American Spirit: Native Americans longstanding housing issues need to be addressed with better federal policies

According to the National Congress of American Indians, forty percent of on-reservation housing is considered substandard and nearly one-third of homes on reservations are overcrowded

                            American Spirit: Native Americans longstanding housing issues need to be addressed with better federal policies
Taos Pueblo in Taos, New Mexico, home to Native-Americans for more than one thousand years (Getty Images)

American Spirit is a campaign on the issues faced by the Native American Community in America. Over the week, this column will feature stories of determination, triumph, legacy and redemption

During the ongoing coronavirus pandemic, Native Americans are one of the most at-risk groups in the United States for getting infected by the Covid-19 virus. Issues that have long plagued the Native American community contribute to this, including overcrowded housing and inadequate healthcare. Housing has long been a point of contention for Native Americans due to high poverty rates that in turn stem from employment issues. There are over 90,000 under-housed or homeless Native Americans, with over 30 percent of Native American housing being overcrowded and inadequate according to a 2003 report by the US Commission on Civil Rights. Living conditions have been compared to those in "third world" countries according to a 2004 report by Gallup Independent.

A Harvard study from 2019 reported that Native Americans faced discriminatory experiences according to the neighborhoods they lived in. Native Americans who reported living in predominantly Native American areas had higher odds of reporting greater institutional discrimination overall, compared to those living in areas that were not predominantly Native American. This was attributed to related research showing that as the size of an ethnic minority population increases, attitudes from white people become more biased against them.

According to the National Congress of American Indians (NCAI), forty percent of on-reservation housing is considered substandard (compared to 6 percent outside Indian Country) and nearly one-third of homes on reservations are overcrowded. The waiting list for tribal housing is long, with the waiting period often going longer than three years. Most families do not turn away family members or anyone who would need a place to stay -- often, three or more generations live in one house that may not have enough space for everyone. Further, less than half of the homes on reservations are connected to public sewer systems and 16 percent lack indoor plumbing. Utilities such as running water, telephones and electricity are often viewed as luxuries compared to food and transportation.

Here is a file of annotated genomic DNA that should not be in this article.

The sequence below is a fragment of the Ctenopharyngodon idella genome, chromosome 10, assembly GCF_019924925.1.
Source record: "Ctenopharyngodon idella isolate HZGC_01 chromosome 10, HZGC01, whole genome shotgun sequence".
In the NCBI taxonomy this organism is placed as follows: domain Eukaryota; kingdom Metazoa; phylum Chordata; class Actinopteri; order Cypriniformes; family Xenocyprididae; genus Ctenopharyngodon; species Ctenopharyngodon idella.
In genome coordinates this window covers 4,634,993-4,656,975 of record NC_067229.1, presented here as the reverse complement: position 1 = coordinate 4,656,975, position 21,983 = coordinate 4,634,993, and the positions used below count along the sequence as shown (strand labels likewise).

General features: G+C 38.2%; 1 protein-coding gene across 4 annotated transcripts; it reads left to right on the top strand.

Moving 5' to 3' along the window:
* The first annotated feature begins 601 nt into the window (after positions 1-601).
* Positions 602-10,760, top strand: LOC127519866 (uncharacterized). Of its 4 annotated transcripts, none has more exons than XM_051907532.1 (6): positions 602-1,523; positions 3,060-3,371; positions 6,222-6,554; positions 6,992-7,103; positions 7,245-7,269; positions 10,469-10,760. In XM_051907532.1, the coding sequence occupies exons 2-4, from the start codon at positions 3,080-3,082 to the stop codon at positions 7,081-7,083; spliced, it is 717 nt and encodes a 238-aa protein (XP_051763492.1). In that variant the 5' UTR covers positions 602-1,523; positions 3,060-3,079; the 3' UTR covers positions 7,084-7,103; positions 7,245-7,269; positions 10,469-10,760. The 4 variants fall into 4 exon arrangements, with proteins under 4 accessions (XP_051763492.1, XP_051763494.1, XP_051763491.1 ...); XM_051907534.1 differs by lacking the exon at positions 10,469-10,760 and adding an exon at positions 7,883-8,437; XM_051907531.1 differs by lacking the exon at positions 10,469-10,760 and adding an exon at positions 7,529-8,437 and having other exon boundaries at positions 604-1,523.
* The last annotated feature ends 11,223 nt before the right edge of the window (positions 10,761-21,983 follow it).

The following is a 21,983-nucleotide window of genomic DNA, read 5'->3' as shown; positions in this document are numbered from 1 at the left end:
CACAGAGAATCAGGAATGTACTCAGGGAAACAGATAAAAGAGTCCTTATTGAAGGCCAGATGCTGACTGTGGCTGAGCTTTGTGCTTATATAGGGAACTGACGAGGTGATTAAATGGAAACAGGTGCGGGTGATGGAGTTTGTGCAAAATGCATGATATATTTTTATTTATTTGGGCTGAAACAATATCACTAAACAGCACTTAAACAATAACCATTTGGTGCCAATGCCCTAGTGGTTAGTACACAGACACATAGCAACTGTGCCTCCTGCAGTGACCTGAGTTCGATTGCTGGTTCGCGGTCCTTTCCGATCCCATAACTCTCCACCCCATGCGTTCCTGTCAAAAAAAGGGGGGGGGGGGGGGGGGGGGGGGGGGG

A 2016 study by the Department of Housing and Urban Development (HUD) found that housing conditions for Native American households are substantially worse than for other US households. Housing conditions vary widely across tribal lands; in Alaska, overcrowding is more than twice the rate for tribal areas overall, with 36 percent of households having incomplete plumbing or incomplete kitchens. In the North Central region and in the Pacific Northwest, one-quarter of households were cost-burdened compared with 12 percent of households in the Arizona/New Mexico region.

The Indian Housing Program Grant from HUD has been one of the ways in which Native Americans' housing issues are being addressed. The program grants funds that may be used to develop, maintain, and operate affordable housing in safe and healthy environments on Native American reservations and in other Native American areas, and carry out other affordable housing activities. The Native American Housing Block Grant, Indian Community Block Grant, and Indian Housing Loan Guarantee Fund provide critical funding to empower tribes to more effectively develop, implement, and manage strategies to meet the specific housing needs of their communities. These policies have provided funding to develop innovative housing strategies that support tribes as they construct and maintain housing for low-income families and promote homeownership. However, it is not without its problems. 

Some of the challenges faced by the program include the remoteness and limited human resources of the Native American communities that are meant to be served, the lack of suitable land and the severity of the climate and the difficulty contractors and the programs face in complying with statutory requirements to give hiring preference to Native Americans. The remoteness of many of the tribal areas also increases the cost of transporting the supplies, raises labor costs and reduces the availability of supplies and of an “institutional infrastructure” of developers and governmental and private entities.

It is clear that more needs to be done to address the reparations stemming from centuries of displacement of Native American communities by European settlers. Efforts to improve housing must address the shortcomings of programs so far and lawmakers must make efforts to reexamine current processes while promoting environmental justice and equitable recovery policies for Native American communities. Programs that are funded in Native American country must be enacted under tribal sovereignty and self-determination. 

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